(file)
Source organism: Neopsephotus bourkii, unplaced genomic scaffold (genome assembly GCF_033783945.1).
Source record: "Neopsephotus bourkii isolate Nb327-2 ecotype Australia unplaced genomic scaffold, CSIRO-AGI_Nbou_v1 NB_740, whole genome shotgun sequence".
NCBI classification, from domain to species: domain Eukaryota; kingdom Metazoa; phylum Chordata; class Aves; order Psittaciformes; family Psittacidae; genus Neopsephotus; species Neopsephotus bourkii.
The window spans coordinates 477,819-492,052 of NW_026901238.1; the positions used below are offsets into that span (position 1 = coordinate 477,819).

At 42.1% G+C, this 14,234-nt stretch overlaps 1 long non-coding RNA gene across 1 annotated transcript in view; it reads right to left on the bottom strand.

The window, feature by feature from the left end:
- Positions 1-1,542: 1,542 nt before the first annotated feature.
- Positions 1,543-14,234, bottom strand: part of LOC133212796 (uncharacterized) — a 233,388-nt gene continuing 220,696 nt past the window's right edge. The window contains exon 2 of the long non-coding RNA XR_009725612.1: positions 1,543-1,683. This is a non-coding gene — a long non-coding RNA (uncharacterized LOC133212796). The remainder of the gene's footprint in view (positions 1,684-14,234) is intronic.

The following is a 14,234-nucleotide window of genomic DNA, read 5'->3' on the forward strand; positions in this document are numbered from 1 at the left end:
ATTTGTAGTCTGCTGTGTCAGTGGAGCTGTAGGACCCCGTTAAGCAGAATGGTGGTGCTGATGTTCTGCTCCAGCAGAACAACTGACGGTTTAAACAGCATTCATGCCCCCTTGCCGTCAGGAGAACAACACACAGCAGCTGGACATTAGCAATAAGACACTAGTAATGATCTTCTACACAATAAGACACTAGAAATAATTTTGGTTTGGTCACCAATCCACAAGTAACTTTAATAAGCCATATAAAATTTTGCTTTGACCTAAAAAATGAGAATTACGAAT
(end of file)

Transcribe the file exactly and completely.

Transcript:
Source organism: Neopsephotus bourkii, unplaced genomic scaffold (genome assembly GCF_033783945.1).
Source record: "Neopsephotus bourkii isolate Nb327-2 ecotype Australia unplaced genomic scaffold, CSIRO-AGI_Nbou_v1 NB_740, whole genome shotgun sequence".
NCBI classification, from domain to species: domain Eukaryota; kingdom Metazoa; phylum Chordata; class Aves; order Psittaciformes; family Psittacidae; genus Neopsephotus; species Neopsephotus bourkii.
The window spans coordinates 477,819-492,052 of NW_026901238.1; the positions used below are offsets into that span (position 1 = coordinate 477,819).

At 42.1% G+C, this 14,234-nt stretch overlaps 1 long non-coding RNA gene across 1 annotated transcript in view; it reads right to left on the bottom strand.

The window, feature by feature from the left end:
- Positions 1-1,542: 1,542 nt before the first annotated feature.
- Positions 1,543-14,234, bottom strand: part of LOC133212796 (uncharacterized) — a 233,388-nt gene continuing 220,696 nt past the window's right edge. The window contains exon 2 of the long non-coding RNA XR_009725612.1: positions 1,543-1,683. This is a non-coding gene — a long non-coding RNA (uncharacterized LOC133212796). The remainder of the gene's footprint in view (positions 1,684-14,234) is intronic.

The following is a 14,234-nucleotide window of genomic DNA, read 5'->3' on the forward strand; positions in this document are numbered from 1 at the left end:
ATTTGTAGTCTGCTGTGTCAGTGGAGCTGTAGGACCCCGTTAAGCAGAATGGTGGTGCTGATGTTCTGCTCCAGCAGAACAACTGACGGTTTAAACAGCATTCATGCCCCCTTGCCGTCAGGAGAACAACACACAGCAGCTGGACATTAGCAATAAGACACTAGTAATGATCTTCTACACAATAAGACACTAGAAATAATTTTGGTTTGGTCACCAATCCACAAGTAACTTTAATAAGCCATATAAAATTTTGCTTTGACCTAAAAAATGAGAATTACGAAT